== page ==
A Chinese Spacecraft Was the First to Land on the Far Side of the Moon
In 2018, the Chinese announced that they would attempt a landing on the moon’s far side. It would be the first-ever landing on that part of the moon. True to their word, a Chinese spacecraft touched down on the “uncharted territory” months later.
The Spacecraft, called the Robotic Chang’e 4 landed on the South Pole Aitken on January 3rd, 2019. It had spent weeks maneuvering through the lunar orbit.
The Chang'4 SPA Exploration Was Hailed as a Huge Success
The Chang’4 exploration has been hailed as a huge success. The Chinese National Space Administration made this declaration after confirming the departure of the spacecraft from space.
The Chang’4 spacecraft landed on a sub-crater within the South Pole Aitken called Von Karman. The mission held lots of hope for unraveling the mystery of the most prominent crater on the moon. As expected, the Chang’e 4 crew came back with substantial information about the SPA.
Chang'e 4 Revealed the Intensity of the SPA Impact
The Chinese Academy of Sciences, Beijing has disclosed findings from the Chang’e 4 exploration. Scientists involved in the mission examined samples of the moon’s material. They found particles from the moon’s crust.
This discovery gave an idea of a highly intense impact. This impact was strong enough to penetrate beyond the outer layer of the moon. The metallic mass was able to break into a layer of the moon called the mantle.
Just How Old is the Moon's Oldest Impact Basin?
Scientists continue to work tirelessly to extract information from the South Pole-Aitken Basin (SPA). One of such is the time of occurrence. Its status as the oldest lunar impact basin is backed by more widely held beliefs. But how old is it?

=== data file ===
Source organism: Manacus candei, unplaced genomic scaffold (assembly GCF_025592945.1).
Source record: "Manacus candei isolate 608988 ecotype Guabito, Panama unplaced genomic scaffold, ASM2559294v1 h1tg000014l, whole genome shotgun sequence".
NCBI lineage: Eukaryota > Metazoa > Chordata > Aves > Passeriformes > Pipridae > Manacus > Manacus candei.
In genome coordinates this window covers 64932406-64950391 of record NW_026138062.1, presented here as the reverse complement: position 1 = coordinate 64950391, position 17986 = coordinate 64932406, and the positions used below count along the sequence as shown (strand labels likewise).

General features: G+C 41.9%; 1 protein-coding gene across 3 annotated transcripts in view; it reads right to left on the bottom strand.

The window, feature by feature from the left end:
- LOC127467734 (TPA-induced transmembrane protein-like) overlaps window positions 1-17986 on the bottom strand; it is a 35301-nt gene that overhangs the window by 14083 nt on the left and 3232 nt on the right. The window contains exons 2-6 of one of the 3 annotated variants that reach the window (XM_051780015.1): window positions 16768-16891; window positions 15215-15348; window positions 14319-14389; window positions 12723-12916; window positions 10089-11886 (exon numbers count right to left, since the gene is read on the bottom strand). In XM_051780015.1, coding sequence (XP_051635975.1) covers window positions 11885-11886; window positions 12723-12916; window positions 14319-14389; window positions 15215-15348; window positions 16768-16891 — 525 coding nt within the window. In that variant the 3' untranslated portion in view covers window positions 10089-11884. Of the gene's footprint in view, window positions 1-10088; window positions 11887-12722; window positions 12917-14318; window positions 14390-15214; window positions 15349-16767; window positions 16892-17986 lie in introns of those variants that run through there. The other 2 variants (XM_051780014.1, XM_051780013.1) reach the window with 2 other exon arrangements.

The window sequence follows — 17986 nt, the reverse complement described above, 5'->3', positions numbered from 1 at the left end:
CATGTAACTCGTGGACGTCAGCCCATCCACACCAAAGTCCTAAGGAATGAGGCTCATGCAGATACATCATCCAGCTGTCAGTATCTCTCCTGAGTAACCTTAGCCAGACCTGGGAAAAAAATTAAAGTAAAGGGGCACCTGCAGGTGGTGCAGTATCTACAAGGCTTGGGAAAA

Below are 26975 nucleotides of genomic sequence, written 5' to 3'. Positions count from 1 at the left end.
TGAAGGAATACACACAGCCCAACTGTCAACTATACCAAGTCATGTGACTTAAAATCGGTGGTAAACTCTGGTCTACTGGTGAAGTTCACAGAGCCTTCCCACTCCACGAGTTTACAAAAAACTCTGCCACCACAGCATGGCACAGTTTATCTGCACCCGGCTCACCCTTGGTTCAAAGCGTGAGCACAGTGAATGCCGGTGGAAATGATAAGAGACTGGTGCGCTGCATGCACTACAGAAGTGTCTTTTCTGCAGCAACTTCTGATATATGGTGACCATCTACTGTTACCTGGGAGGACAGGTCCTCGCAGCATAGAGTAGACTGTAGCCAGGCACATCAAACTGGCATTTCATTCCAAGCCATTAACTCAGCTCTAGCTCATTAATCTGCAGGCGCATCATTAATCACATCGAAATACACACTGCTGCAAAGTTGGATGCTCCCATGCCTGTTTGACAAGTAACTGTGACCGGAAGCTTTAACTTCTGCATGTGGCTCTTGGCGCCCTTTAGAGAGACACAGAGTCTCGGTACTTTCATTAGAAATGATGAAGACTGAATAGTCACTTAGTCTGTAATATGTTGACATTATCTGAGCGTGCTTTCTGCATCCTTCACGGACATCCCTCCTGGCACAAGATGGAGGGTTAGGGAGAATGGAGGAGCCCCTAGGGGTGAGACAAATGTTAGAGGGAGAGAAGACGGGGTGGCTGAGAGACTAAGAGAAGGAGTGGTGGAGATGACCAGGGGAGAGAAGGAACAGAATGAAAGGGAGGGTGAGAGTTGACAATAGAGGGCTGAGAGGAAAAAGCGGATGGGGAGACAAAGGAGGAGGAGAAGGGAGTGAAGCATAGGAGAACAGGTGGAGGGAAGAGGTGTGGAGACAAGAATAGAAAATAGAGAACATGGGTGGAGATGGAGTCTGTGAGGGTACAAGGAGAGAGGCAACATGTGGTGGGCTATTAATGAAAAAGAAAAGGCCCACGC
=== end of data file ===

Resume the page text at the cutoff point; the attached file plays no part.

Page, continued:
From available information obtained from samples of the moon’s material, a majority of the moon’s major basins came about some 3.9 billion years ago or thereabouts.
Lots of Asteroids Were Flying Around About This Time, But Why?
3.9 billion years ago coincides with the beginning of life on Earth. This is the time after massive debris from the solar system accumulated to form the various planets.
So if this crater, as well as most others, was formed around this same period which scientists call the late heavy bombardment, then it suggests that there was a major disturbance in space at the time. Scientists are pointing to a major gravitational-related incident in the solar system.
Could These Impacts Have Affected Planet Earth?
There is an interesting amount of curiosity around the impacts of these late heavy bombardments on the planet Earth. If the SPA asteroid, one of the many impacts that supposedly occurred during this period was this big, then, there’s a good chance that several of their kind landed on and had similar effects on planet Earth.
Not just Earth alone. With the magnitude of activity around the same period, every terrestrial planet could have been hit and their form altered. If not so, then at the very least, “rubble” from the impact on the moon could have flown into the earth.
There is also a Chance That the SPA Occurred Earlier Than 3.9 Billion Years Ago
Scientists aren’t ruling out the possibility that the SPA happened before 3.9 billion years ago. If this is the case, then it means that the peak of these planetary bombardments was way earlier than 3.9 billion years.
This also means that the number of planetary impacts during the 3.9 billion-year mark were fallouts of larger ones that happened way earlier. Scientists have a hard time finding the exact period of the SPA crater as multiple impacts on the same spot alter the results of age-dating tests.
A Certain Region of the SPA Crater Offers Some Hope
The success of scientific discovery around this crater will greatly depend on finding out its age. Regardless of the alterations in radiometric clocks caused by multiple craters in a single location, there seems to be a newfound hope for finding out the crater’s birth date.
Experts believe that a portion of the crater can provide accurate age information. The deepest portion of the basin will contain the highest concentration of melted moon soil and will be most unaffected by any subsequent craters. But until its age is determined, 3.9 billion years ago remains the safest assumption.
There Are More Discoveries to Come
The last hasn’t been heard about man’s quest for lunar knowledge. On their part, Chinese scientists continue to examine samples of the SPA crater rocks. According to French Astrophysicist, Patrick Pinet, “It is of the utmost importance to make progress towards unpacking the geology of the lunar far side.”
The voyage of discovery won’t be stopping anytime soon. As more truths about the SPA are unveiled, curiosity increases. Thankfully, more explorations from various national space programs are in the works.